itsvince725

Experienced Member
Joined
Nov 26, 2016
Messages
420
Location
Pennsylvania
It depends on what you mean by "486 era system like it should be". This is 1990 to ~1995. If you want a period-correct system, then the Zip drive would have to come out for pre-95 systems. As a rough guide:

1990-91: DX-33, ISA only, no CD-ROM, 5.25" FDD
1992-93: DX2-66, VESA local bus/ISA, possibly CD-ROM, no 5.25" FDD
1994-95: DX4-100, PCI/ISA, CD-ROM, no 5.25" FDD
1995- : 5x86 PCI/ISA, CD-ROM, no 5.25" FDD

This is a very general guide, there are always exceptions.

"Is the 5x86 worth it", yes its faster than a DX2-66. But its also true that the Pentium 133 is worth it, over a socket 3 5x86. And the Pentium Pro or K6 is better...

I think its probably better to just build what you want. Or if you want era-correct, pick a year and then see whats available.

1995 is the year I'm shooting for, and since the machine has this low budget "use what you got" mentality to it the Am5x86 definitely fits my needs. I've decided that's the CPU I want, so now I'll need to find a suitable motherboard. I know the 5.25 floppy isn't entirely accurate to 1995 but I would like to keep it, same with the Zip drive. Zip adds utility too since I can get a USB one and transfer lots of stuff to the system easily.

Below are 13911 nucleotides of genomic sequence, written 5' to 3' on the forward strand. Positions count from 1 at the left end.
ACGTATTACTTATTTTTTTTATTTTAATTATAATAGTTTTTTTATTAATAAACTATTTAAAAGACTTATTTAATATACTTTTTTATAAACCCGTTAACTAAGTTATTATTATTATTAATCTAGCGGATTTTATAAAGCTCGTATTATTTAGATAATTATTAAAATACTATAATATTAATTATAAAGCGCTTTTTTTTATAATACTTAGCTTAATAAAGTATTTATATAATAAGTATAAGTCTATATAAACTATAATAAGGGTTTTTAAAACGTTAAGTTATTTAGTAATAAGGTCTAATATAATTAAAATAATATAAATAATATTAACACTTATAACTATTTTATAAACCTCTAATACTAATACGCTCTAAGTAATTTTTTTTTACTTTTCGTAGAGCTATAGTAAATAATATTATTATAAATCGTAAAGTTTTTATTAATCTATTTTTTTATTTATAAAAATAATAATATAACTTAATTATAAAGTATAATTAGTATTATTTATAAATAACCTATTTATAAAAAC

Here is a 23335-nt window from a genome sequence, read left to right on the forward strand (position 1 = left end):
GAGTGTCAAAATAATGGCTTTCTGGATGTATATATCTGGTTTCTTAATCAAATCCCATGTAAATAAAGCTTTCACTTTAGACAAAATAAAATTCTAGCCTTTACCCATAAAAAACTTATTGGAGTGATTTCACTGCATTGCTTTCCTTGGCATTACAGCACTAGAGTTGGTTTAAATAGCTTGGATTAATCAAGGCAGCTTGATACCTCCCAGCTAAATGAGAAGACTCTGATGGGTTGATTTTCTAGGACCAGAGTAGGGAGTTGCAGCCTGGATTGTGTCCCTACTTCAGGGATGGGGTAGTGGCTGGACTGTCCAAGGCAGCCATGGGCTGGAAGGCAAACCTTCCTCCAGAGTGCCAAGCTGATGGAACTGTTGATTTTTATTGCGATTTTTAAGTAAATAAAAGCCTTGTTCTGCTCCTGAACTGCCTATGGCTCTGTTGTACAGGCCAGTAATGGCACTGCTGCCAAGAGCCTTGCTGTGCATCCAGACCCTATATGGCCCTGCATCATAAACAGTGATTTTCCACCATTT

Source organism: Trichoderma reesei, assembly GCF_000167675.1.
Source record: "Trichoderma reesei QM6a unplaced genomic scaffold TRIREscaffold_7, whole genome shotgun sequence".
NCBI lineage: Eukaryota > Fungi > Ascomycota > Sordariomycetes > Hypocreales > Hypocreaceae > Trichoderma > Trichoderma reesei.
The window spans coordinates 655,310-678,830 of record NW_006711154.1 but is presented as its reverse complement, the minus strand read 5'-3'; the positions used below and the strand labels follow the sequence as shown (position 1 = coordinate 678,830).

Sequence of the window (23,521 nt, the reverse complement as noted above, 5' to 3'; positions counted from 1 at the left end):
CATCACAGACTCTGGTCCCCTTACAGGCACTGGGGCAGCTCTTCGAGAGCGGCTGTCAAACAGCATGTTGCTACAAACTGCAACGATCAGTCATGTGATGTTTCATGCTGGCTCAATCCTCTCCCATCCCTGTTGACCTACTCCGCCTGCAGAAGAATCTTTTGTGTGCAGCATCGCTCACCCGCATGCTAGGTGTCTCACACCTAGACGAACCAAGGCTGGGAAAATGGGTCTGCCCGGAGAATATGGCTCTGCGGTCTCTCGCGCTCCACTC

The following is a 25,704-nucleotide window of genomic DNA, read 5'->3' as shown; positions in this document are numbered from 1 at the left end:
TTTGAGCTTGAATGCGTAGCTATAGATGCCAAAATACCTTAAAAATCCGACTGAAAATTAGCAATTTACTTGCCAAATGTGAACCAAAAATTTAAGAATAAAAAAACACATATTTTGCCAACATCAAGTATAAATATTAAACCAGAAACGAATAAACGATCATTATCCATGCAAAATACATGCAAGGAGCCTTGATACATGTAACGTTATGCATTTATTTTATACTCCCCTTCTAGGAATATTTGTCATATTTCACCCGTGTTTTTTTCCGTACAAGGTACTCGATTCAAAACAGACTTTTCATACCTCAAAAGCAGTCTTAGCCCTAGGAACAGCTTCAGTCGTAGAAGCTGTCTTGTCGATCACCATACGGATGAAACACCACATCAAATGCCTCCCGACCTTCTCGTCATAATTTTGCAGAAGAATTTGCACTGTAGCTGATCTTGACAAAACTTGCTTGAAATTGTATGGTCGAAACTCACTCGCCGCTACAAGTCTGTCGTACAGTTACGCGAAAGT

Anonymous Coward

Veteran Member
Joined
Aug 11, 2004
Messages
1,533
Location
Shandong, China
1995 is the year I'm shooting for, and since the machine has this low budget "use what you got" mentality to it the Am5x86 definitely fits my needs. I've decided that's the CPU I want, so now I'll need to find a suitable motherboard. I know the 5.25 floppy isn't entirely accurate to 1995 but I would like to keep it, same with the Zip drive. Zip adds utility too since I can get a USB one and transfer lots of stuff to the system easily.

If I were going to build a 486 for enjoying 486 era software, I'd go with an i486DX/2-66 and a VLB motherboard. The best chipset for that board type of board was the SiS 471. I think the UMC UM8498F was also a pretty good one. Honestly though, the 486 generation motherboards were all pretty solid, so anything with VLB should be decent for running a classic 5V 486. For 3V chips like the 5x86, you need to check that the motherboard has a VRM, or else you will need to use a special VRM module that goes between the CPU and the socket (they are not always cheap or easy to find).

Almost all PCI 486 boards have support for 3.3V CPUs. A lot of people who are building 486s these days prefer them because it is easier to get PCI cards than VLB cards. However, I feel that PCI boards do not properly represent what owning a 486 system was actually like in the early 90s. I prefer the older 5V boards. There weren't nearly as many 486 PCI chipsets as there were for ISA/VLB. Most of the ones made after 1995 were also pretty solid. UMC 8886F and SiS 496 are generally considered the better ones, but it really depends on the chipset revision.

One feature a lot of people seem to like on 486 boards of any type are PS/2 mouse ports. This is nice to have, but not easy to find. For VLB boards, I prefer AMIBIOS...but for PCI based boards, you should really try to get AWARD. MR-BIOS is better than either, but kind of rare.